The wide disparity between economic activity and real bond yields is unsustainable, but also reinforces that inflation does not need to rise to pull yields markedly higher. Unless the US recovery falters, which is increasingly unlikely in my opinion, the outlook for treasuries is bleak. The forward-leading tightening by the Bank of England will likely push UK gilt yields up substantially in the short-term, but they should top out before yields in other markets do. In contrast, Eurozone yields will in the short-term be anchored by expectations of an ECB rate cut. Euroland bonds should out-perform global benchmarks on a 6-12 month basis. However, the overall reaction of Euroland bonds post the US March employment report, shows that there is still a very close correlation between treasuries and bunds even though the Eurozone economy remains in the doldrums. While bunds are likely to significantly out-perform treasuries over the remainder of 2004, the odds at this stage suggest it is likely to be in a bear market.

Donal O’Mahony
For the vast majority of financial market participants, the 1 per cent funds rate of the US Federal Reserve stands as one of the great anachronisms of our age, this 45-year low borrowing cost almost mocking in its unflinching response to the recent growth spurt of the US economy. It is the widespread view that such a debased borrowing cost is living on borrowed time that lies behind a prolonged investor antipathy towards the fixed-income asset class. Yet, for all the impatience exhibited by market strategists in repeatedly heralding the onset of a tightening cycle, those with the votes around the FOMC table are redefining the meaning of virtue in respect of their extended patient stance. For the Fed, the current monetary accommodation represents an ongoing exercise in risk-management, with Greenspan & Co alive to the risk that any policy error at this juncture could derail the economy from what is still a fragile re-emergence from post-Bubble disorder. Although the recent US growth dynamic has impressed all and sundry, the Fed is mindful that such performance has been significantly tailwinded by tax cuts, mortgage refinancing, dollar weakness, stepped-up auto incentives and lower oil prices, any or all of which may have morphed into headwinds in the period ahead. Absent their replacement by self-fuelling alternatives (viz income and credit growth), the risk of an unforeseen and decidedly unwelcome growth deceleration is far from negligible. For the Fed, any sustained loss of growth momentum at a time of continuous slack in both labour and product markets would be problematic for its attempt to develop a comfort zone for underlying inflation pressures. This is not the Fed of old, pre-emptively hiking interest rates to sustain a secular disinflationary trend. Rather, this is a Fed in opportunistic reflation mode, anxious to foster a sufficient narrowing of the US output gap in order to firebreak any further ‘unwelcome disinflation’ threats. This process will take time, but the Fed is patently more patient on this issue than are the markets themselves. Last January, Greenspan indicated the Fed’s acute awareness of the bond market’s ability to rapidly discount a full tightening cycle once the initial touch-paper had been lit by the policy authorities. This makes for an even more circumspect Federal Reserve, given common perceptions as to where a neutral Fed funds rate resides (circa 3.5 per cent). A tightening cycle will only be initiated when the Fed is absolutely satisfied that a hitherto debt-financed US growth dynamic has developed the wherewithal to withstand a potentially exaggerated interest-rate shock. That time is not now, nor indeed will it be for a considerable period.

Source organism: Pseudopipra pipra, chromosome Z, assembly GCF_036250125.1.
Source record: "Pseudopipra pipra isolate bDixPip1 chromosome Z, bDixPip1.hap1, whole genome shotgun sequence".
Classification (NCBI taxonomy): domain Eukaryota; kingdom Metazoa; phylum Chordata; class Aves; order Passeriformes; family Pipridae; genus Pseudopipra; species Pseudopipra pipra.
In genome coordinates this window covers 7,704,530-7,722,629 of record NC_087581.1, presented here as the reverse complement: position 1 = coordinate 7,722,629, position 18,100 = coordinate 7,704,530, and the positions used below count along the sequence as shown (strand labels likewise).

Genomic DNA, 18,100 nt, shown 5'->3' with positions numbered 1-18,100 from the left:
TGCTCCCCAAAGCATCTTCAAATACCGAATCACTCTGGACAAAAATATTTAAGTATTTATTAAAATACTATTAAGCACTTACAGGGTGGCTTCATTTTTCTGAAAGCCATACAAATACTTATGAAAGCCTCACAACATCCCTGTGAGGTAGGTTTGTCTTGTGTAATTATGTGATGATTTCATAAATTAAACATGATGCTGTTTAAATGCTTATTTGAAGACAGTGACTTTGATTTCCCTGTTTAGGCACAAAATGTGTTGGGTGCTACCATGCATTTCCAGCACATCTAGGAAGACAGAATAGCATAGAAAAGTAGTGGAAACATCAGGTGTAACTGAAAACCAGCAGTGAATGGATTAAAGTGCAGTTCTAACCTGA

Brendan Seaver
In the past, long-term government bond yields have been kept unusually low by deflation fears, central banks buying of US Treasuries, good liquidity conditions and historically low short-term rates. This made long-term yields out of line with fundamentals.Recently, this has been partly corrected as the market has become increasingly confident about the sustainability and the strength of the US economic recovery. Still, there is a gap that needs to be closed. The yield on the 10-year US note is likely to exceed 5.0 per cent by mid next year. The upswing in yields will nevertheless be capped by an inflation outlook, which remains broadly benign.